Want more recommendations for your family?
Sign up for our weekly newsletter for entertainment inspiration
A Lot or a Little?
What you will—and won't—find in this movie.
The triumphant messages are to never give up on your dream and to not allow criticism to stop you from doing what you love. It also encourages children to be honest with their parents about what they want to do with their lives.
Positive Role Models
Julz is a very supportive girlfriend and then wife. She wants Paul to sing if that's what he wants to do, and she doesn't take kindly to those who criticize him unfairly, even his father on occasion. Paul is a sweet and loving guy who really does have a beautiful voice. But he lacks self-confidence and has trouble believing that he can sing opera professionally.
Violence & Scariness
Paul is bullied as a boy and teen. He's beaten up by mean kids in his class; as adults, the same boys (now men) try to beat him with their fists and a chain until a woman hits the ringleader on the head. Paul ends up in the hospital (fainting spell, beating, getting hit by a car) a few times throughout the film, but each time he recovers.
Did you know you can flag iffy content? Adjust limits for Violence & Scariness in your kid's entertainment guide.Get started
Sex, Romance & Nudity
Mostly kisses and a couple of references to sex (a woman insults her boyfriend as a "perfunctory lover"). Paul kisses Julz but doesn't have sex with her until their wedding night, when he helps her undress and she's shown in a corset as they kiss on the bed. Early in the movie, Paul kisses someone while at an opera seminar, but it's celebratory.
Did you know you can flag iffy content? Adjust limits for Sex, Romance & Nudity in your kid's entertainment guide.Get started
Occasional language is mostly British slang like "tosser," "twat," "prat," "sod off," "prick," and "bugger off," as well as "shite," "arse," etc.
Did you know you can flag iffy content? Adjust limits for Language in your kid's entertainment guide.Get started
Products & Purchases
Britain's Got Talent is prominently featured toward the end of the movie. Other mentioned brands or stores include Carphone Warehouse (where Paul works), Burger King, Nokia, Motorola, and other electronics.
Drinking, Drugs & Smoking
Some drinking by adults at pubs.
Did you know you can flag iffy content? Adjust limits for Drinking, Drugs & Smoking in your kid's entertainment guide.Get started
Parents Need to Know
Parents need to know that One Chance is an underdog comedy/biopic of Britain's Got Talent winner Paul Potts (James Corden), who went from being a cell phone salesman to performing at Royal Albert Hall. The Welsh opera singer's story is likely relatively unknown outside the U.K., so appeal among American tweens and teens may not be high. But the movie has laughs, romance (including kissing and a fairly demure wedding night scene), and dramatic tension, even if you know it's going to end with a victory. The main character is bullied both as a child as an adult; he's beaten up and threatened with fists and a chain. He also lands in the hospital a few times but always recovers. The language occasionally includes British slang/curses like "tosser," "sod off," and more, and there's some drinking in pubs. In the end, the movie encourages audiences to follow their dreams, no matter how unlikely they seem. To stay in the loop on more movies like this, you can sign up for weekly Family Movie Night emails.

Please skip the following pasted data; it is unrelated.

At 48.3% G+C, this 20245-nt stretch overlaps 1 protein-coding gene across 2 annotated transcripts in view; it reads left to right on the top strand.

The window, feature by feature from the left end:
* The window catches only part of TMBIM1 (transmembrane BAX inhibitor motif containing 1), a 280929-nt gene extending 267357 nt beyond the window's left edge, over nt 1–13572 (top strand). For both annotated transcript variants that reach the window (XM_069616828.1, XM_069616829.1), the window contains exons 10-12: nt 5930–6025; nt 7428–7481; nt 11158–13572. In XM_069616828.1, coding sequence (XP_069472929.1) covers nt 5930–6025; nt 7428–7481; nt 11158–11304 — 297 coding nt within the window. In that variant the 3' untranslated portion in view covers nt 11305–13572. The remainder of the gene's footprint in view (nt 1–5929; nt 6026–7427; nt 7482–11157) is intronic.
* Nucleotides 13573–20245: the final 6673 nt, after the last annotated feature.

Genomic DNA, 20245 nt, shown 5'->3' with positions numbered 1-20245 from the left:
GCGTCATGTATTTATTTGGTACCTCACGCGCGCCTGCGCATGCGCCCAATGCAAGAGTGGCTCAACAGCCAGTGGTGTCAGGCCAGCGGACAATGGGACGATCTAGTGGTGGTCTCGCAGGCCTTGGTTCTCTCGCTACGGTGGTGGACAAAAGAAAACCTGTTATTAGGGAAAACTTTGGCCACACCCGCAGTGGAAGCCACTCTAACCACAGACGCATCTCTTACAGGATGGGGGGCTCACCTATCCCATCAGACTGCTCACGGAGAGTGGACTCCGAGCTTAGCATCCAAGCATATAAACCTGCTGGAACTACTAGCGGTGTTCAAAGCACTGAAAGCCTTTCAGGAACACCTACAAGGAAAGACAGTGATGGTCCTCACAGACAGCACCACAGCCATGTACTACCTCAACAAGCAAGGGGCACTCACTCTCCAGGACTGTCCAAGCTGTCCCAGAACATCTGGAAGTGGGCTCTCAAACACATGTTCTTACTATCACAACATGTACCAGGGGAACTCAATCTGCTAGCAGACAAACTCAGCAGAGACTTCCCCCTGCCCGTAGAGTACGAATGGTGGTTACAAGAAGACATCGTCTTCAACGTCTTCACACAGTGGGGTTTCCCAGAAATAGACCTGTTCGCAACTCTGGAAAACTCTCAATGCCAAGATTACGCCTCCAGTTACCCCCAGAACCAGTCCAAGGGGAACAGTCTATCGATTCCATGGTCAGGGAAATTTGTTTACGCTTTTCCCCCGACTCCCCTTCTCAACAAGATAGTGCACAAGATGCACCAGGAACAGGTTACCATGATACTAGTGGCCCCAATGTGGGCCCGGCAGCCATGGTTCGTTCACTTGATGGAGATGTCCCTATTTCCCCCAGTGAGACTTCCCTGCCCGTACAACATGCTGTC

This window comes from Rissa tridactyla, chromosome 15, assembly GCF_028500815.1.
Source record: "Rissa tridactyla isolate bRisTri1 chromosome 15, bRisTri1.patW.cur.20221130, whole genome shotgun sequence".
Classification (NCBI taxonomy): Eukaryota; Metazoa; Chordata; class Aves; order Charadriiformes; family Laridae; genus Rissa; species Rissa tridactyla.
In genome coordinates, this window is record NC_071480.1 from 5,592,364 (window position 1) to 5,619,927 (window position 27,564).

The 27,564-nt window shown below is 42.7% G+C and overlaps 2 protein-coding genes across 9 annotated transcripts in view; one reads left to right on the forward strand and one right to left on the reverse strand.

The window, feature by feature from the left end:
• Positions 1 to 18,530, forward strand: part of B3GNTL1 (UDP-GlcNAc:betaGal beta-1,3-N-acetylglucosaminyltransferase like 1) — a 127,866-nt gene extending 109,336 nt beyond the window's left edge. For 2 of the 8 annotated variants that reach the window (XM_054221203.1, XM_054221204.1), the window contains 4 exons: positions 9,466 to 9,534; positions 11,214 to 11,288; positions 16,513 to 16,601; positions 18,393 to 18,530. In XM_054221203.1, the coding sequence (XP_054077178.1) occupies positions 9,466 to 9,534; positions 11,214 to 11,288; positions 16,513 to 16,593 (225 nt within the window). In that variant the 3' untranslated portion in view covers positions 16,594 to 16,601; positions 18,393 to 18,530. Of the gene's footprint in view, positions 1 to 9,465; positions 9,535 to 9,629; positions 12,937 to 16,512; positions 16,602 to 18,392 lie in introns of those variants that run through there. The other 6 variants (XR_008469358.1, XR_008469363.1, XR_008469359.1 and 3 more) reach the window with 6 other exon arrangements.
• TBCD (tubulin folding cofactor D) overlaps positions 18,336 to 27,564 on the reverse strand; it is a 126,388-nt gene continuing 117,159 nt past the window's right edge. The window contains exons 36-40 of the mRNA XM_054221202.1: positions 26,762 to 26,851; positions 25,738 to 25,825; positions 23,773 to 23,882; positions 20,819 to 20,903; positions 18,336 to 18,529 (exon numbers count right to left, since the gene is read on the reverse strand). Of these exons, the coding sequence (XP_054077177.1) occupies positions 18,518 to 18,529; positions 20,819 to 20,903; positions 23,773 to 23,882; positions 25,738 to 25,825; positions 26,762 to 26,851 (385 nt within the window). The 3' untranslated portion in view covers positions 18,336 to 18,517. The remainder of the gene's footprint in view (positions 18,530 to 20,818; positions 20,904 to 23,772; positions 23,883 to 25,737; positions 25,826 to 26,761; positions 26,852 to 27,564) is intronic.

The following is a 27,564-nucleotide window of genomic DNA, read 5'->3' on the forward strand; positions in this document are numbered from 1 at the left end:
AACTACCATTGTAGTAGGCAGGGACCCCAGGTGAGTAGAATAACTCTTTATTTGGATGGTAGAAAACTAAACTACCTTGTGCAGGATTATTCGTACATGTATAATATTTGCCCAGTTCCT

Is It Any Good?
It's hard to criticize such an earnest story, which follows a man who seems like the kindest, least egocentric winner of any talent competition. Corden, whose singing voice was dubbed by the real-life Potts, does a fine job with the role, which requires him to make a sweet, nerdy, opera singer deserving of a feature-length film. So what is it that makes Paul stand out among all those other fame-hungry contestants? Well, he's actually quite talented, and he's not obsessed with the spotlight so much as expressing himself artistically in the only way he knows how -- through song.
Potts' on-screen support is played by his hilariously lazy store manager Braddon (comedic actor Mackenzie Crook, best known for The Office and Pirates of the Caribbean); his patient, ever-encouraging love, Julz; his loving mother (Julie Walters, once again playing a fierce mama bear); and his father (Colm Meaney), who doesn't understand why Paul can't be content with a mine or factory job like him and his mates. The secondary characters add much-needed spice to the otherwise vanilla story. Even though it's occasionally bland and predictable, there's an adorably winning quality to Corden's portrayal of Potts, so by the time he's on Britain's Got Talent, we're all cheering for him to belt out his aria and prove Pavarotti wrong.
Did we miss something on diversity?
Research shows a connection between kids' healthy self-esteem and positive portrayals in media. That's why we've added a new "Diverse Representations" section to our reviews that will be rolling out on an ongoing basis. You can help us help kids by suggesting a diversity update.